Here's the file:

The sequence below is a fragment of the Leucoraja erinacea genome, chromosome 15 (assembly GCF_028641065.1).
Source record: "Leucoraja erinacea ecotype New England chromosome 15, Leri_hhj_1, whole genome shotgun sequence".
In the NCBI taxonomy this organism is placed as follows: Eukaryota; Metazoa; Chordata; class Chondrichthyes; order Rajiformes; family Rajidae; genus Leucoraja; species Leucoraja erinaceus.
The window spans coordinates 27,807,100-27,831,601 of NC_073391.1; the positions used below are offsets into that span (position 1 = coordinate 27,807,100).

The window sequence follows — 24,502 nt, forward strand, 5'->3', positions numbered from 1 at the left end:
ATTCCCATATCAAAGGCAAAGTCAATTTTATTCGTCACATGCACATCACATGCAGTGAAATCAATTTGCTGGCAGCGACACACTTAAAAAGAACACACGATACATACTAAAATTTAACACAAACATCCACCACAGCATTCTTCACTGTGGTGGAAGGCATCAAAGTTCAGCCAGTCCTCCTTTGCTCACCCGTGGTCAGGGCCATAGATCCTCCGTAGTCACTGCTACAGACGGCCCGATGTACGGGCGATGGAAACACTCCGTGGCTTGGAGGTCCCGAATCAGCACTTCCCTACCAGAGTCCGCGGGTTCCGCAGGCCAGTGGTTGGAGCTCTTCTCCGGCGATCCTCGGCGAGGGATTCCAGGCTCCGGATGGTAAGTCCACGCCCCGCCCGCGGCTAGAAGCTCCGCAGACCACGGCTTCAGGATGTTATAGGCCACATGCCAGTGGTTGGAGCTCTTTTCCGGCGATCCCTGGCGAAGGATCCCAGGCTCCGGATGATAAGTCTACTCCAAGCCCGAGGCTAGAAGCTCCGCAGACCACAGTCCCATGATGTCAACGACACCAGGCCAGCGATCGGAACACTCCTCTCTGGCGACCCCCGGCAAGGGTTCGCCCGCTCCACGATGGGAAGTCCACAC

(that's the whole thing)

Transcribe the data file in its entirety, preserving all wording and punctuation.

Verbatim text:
The sequence below is a fragment of the Leucoraja erinacea genome, chromosome 15 (assembly GCF_028641065.1).
Source record: "Leucoraja erinacea ecotype New England chromosome 15, Leri_hhj_1, whole genome shotgun sequence".
In the NCBI taxonomy this organism is placed as follows: Eukaryota; Metazoa; Chordata; class Chondrichthyes; order Rajiformes; family Rajidae; genus Leucoraja; species Leucoraja erinaceus.
The window spans coordinates 27,807,100-27,831,601 of NC_073391.1; the positions used below are offsets into that span (position 1 = coordinate 27,807,100).

The window sequence follows — 24,502 nt, forward strand, 5'->3', positions numbered from 1 at the left end:
ATTCCCATATCAAAGGCAAAGTCAATTTTATTCGTCACATGCACATCACATGCAGTGAAATCAATTTGCTGGCAGCGACACACTTAAAAAGAACACACGATACATACTAAAATTTAACACAAACATCCACCACAGCATTCTTCACTGTGGTGGAAGGCATCAAAGTTCAGCCAGTCCTCCTTTGCTCACCCGTGGTCAGGGCCATAGATCCTCCGTAGTCACTGCTACAGACGGCCCGATGTACGGGCGATGGAAACACTCCGTGGCTTGGAGGTCCCGAATCAGCACTTCCCTACCAGAGTCCGCGGGTTCCGCAGGCCAGTGGTTGGAGCTCTTCTCCGGCGATCCTCGGCGAGGGATTCCAGGCTCCGGATGGTAAGTCCACGCCCCGCCCGCGGCTAGAAGCTCCGCAGACCACGGCTTCAGGATGTTATAGGCCACATGCCAGTGGTTGGAGCTCTTTTCCGGCGATCCCTGGCGAAGGATCCCAGGCTCCGGATGATAAGTCTACTCCAAGCCCGAGGCTAGAAGCTCCGCAGACCACAGTCCCATGATGTCAACGACACCAGGCCAGCGATCGGAACACTCCTCTCTGGCGACCCCCGGCAAGGGTTCGCCCGCTCCACGATGGGAAGTCCACAC